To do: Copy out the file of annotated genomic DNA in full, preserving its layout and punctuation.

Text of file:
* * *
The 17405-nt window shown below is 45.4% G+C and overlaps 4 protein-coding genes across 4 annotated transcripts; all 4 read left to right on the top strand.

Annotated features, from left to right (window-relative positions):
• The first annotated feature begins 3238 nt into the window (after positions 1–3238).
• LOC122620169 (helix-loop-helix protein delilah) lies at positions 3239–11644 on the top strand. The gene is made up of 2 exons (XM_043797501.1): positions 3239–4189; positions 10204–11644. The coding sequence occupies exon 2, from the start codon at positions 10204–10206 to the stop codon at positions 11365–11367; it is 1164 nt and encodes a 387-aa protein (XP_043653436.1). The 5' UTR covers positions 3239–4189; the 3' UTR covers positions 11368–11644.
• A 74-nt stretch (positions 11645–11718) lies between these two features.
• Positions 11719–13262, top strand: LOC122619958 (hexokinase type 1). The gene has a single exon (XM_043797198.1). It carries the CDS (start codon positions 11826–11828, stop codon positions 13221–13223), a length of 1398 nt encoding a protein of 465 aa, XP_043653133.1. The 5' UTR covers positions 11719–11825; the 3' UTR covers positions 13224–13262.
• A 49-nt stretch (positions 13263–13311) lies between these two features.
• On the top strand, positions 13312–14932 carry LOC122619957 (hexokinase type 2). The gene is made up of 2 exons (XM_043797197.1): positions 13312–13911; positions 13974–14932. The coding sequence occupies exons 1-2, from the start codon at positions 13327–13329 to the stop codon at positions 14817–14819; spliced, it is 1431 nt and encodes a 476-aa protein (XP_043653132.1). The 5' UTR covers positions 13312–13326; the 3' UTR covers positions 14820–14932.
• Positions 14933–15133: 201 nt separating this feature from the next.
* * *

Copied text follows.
The 17405-nt window shown below is 45.4% G+C and overlaps 4 protein-coding genes across 4 annotated transcripts; all 4 read left to right on the top strand.

Annotated features, from left to right (window-relative positions):
• The first annotated feature begins 3238 nt into the window (after positions 1–3238).
• LOC122620169 (helix-loop-helix protein delilah) lies at positions 3239–11644 on the top strand. The gene is made up of 2 exons (XM_043797501.1): positions 3239–4189; positions 10204–11644. The coding sequence occupies exon 2, from the start codon at positions 10204–10206 to the stop codon at positions 11365–11367; it is 1164 nt and encodes a 387-aa protein (XP_043653436.1). The 5' UTR covers positions 3239–4189; the 3' UTR covers positions 11368–11644.
• A 74-nt stretch (positions 11645–11718) lies between these two features.
• Positions 11719–13262, top strand: LOC122619958 (hexokinase type 1). The gene has a single exon (XM_043797198.1). It carries the CDS (start codon positions 11826–11828, stop codon positions 13221–13223), a length of 1398 nt encoding a protein of 465 aa, XP_043653133.1. The 5' UTR covers positions 11719–11825; the 3' UTR covers positions 13224–13262.
• A 49-nt stretch (positions 13263–13311) lies between these two features.
• On the top strand, positions 13312–14932 carry LOC122619957 (hexokinase type 2). The gene is made up of 2 exons (XM_043797197.1): positions 13312–13911; positions 13974–14932. The coding sequence occupies exons 1-2, from the start codon at positions 13327–13329 to the stop codon at positions 14817–14819; spliced, it is 1431 nt and encodes a 476-aa protein (XP_043653132.1). The 5' UTR covers positions 13312–13326; the 3' UTR covers positions 14820–14932.
• Positions 14933–15133: 201 nt separating this feature from the next.